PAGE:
Our Obsession with Comparison
I was reading an article about why Sadie Robertson is a better role model than another well-known 17-year old girl. The author said that although she could point out many reasons for her argument, she was narrowing her article to eight points.
As I read the article I was struck by how incredibly sad it was. Not that I don’t agree that Sadie Robertson is a phenomenal girl, I do, but I don’t understand why the author had to compare her to another girl to make her points. I don’t know Sadie, I only know a few things about her that I’ve seen on TV or read in articles, but I imagine she does not enjoy being used as a tool to tear someone else down.
The more I thought about this the more I realized our society is obsessed with comparisons.
At an early age our children learn how to write essays comparing and contrasting two themes, stories, characters, etc. I realize there is value in knowing how to compare things; ideologies and beliefs for example. It’s important to know what we believe and why. But our need to compare everything is destructive. When we compare, we often place value on one item while completely removing the value from the other.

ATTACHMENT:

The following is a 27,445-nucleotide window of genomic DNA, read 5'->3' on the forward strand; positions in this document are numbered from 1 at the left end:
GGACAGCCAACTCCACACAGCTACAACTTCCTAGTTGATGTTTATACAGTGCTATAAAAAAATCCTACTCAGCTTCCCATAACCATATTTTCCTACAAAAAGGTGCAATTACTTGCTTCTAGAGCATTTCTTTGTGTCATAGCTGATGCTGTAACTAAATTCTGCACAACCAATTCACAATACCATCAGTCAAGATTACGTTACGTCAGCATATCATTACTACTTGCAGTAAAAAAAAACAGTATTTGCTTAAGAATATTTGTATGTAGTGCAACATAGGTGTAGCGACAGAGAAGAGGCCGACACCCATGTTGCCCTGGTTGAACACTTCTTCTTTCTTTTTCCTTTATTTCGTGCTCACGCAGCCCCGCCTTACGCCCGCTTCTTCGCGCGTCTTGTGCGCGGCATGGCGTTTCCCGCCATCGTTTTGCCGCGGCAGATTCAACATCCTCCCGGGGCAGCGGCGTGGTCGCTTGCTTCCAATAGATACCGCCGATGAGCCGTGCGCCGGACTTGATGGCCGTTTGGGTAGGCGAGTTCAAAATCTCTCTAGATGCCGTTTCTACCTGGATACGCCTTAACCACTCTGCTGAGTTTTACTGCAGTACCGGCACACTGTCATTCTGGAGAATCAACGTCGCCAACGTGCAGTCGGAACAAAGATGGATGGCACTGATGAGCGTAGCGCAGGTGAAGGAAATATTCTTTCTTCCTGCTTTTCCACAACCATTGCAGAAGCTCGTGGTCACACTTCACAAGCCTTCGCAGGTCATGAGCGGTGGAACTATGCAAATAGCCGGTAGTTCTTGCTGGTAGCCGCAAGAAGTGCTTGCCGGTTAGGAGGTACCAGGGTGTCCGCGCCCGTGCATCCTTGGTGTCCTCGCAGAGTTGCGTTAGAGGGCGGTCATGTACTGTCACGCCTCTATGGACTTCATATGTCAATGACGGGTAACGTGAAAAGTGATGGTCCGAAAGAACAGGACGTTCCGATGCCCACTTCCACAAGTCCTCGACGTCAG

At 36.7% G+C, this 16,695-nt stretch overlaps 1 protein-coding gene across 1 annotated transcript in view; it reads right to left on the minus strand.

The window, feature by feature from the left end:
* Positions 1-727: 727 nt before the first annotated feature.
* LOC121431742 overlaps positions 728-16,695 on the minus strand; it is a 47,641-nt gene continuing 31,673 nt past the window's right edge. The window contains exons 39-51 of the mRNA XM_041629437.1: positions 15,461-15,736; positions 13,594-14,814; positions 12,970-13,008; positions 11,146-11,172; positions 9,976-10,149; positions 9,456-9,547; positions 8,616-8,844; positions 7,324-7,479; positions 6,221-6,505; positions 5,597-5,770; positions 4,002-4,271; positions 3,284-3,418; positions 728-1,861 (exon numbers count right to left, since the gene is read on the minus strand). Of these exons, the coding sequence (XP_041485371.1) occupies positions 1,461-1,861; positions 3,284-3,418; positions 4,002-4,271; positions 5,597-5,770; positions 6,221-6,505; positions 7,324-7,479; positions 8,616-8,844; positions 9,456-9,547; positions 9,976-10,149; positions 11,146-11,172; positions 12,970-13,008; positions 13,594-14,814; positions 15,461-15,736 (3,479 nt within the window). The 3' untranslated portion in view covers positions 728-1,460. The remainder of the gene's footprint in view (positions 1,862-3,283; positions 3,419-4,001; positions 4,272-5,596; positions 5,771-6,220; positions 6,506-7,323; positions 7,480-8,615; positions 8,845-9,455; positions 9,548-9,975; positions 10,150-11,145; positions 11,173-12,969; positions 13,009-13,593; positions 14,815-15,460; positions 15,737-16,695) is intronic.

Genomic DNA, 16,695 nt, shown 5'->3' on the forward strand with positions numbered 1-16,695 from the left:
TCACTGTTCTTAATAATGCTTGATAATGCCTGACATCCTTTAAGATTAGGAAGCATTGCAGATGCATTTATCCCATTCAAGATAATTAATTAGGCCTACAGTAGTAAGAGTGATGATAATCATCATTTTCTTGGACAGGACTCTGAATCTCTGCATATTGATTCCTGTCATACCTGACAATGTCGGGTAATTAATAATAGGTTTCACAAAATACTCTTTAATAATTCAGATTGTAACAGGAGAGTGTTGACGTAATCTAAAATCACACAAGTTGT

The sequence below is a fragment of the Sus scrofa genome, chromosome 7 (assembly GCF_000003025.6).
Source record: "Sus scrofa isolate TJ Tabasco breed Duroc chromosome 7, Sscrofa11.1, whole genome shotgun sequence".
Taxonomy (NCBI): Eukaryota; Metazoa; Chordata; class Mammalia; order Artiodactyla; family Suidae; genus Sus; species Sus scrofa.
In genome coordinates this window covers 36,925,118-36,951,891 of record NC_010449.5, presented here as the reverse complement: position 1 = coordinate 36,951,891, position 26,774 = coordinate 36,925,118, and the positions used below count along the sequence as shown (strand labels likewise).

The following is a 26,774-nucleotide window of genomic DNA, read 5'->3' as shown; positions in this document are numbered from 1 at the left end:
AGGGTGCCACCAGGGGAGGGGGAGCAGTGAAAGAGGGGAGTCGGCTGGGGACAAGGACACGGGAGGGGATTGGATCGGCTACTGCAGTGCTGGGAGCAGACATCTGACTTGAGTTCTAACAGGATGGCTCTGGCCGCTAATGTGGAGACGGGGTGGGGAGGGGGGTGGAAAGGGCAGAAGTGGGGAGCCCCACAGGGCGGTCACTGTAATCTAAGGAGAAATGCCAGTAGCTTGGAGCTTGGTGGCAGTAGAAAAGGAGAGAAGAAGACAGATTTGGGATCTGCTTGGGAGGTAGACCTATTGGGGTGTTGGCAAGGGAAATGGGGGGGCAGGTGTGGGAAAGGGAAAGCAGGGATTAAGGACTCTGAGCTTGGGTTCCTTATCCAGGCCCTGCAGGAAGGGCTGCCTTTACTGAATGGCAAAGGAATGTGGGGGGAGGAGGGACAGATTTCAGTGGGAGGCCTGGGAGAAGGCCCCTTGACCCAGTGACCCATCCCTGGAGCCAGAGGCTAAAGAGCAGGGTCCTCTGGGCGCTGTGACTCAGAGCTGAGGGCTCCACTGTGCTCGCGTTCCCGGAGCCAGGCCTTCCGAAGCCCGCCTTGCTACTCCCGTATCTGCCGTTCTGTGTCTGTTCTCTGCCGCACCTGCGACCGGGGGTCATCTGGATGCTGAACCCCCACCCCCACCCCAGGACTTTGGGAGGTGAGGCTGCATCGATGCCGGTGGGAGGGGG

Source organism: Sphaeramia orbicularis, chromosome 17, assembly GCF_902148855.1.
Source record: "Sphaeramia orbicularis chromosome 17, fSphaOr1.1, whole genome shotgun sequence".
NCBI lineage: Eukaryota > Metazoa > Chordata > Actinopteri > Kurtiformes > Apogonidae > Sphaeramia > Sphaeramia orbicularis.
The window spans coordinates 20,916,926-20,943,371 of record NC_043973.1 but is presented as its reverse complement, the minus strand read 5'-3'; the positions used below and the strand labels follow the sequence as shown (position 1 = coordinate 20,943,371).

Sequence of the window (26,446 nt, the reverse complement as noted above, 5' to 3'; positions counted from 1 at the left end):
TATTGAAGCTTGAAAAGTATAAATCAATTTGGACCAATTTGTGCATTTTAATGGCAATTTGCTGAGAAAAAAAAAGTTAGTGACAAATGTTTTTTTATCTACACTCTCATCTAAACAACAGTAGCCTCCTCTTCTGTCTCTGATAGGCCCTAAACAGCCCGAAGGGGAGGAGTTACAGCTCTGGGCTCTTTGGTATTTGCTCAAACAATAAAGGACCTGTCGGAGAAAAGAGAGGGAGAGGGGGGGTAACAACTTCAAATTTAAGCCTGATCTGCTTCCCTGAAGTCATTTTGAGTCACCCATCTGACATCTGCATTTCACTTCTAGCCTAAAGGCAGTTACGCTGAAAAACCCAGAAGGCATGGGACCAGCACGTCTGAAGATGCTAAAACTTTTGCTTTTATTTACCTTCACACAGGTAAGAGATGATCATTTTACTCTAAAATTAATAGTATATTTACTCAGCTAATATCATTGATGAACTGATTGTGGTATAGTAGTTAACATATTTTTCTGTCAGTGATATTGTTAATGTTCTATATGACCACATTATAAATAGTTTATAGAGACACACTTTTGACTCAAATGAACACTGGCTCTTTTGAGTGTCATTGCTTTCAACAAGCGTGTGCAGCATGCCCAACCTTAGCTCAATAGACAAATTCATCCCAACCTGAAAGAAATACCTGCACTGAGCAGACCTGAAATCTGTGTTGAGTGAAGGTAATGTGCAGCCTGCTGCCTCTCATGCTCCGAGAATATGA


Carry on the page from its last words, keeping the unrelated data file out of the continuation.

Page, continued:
Take for example, something as off the wall as a blog. For those of us who track analytics for business purposes (what are we doing that works and gets attention) it’s easy to fall into the trap of comparing our analytics to someone else’s. “My blog is read in 38 countries, hers is only read in 31.” The underlying message: mine is better than hers.
Or how about social media? “My Facebook page only has 111 likes, his has 982.” The underlying belief: I’m not as good.
Of course logically we know these numbers really mean nothing. Countries reached and number of likes do not actually equate to real value. They do not clearly illustrate depth of content or lives impacted. They are simply numbers that we choose to interpret in a way that either benefits or degrades us.
How about something we all compare, especially women… our bodies. I don’t think I need to even finish this paragraph. We all know we do this. “Oh, I wish I had a figure like hers. She’s beautiful.” With just those thoughts we are suddenly “less than.”
We compare our cars, our yards, our businesses, our children, everything. I’ve even had women compare their fingernails to mine! Seriously. Not that I don’t love a compliment, but not at the expense of someone else.
More and more as I travel this Road to Remarkable I realize that I have value just because I am me. And the most wonderful thing about being me is that no one else can do it. I am the best Me there ever will be. Not another soul ever created will be exactly like me. So why in the world do I waste time comparing myself to someone else? I will never be you and you will never be me.
We need to embrace the fact that we are inherently valuable because we have been created by the Creator of the Universe. Our value does not go up when our hip size changes or our business makes more money. In the same way, we don’t lose values because we struggle with ___. (Illness, motivation, addiction, etc. Fill in the blank.)
We need to get busy living our own lives; being our own remarkable selves and stop this obsession with comparisons.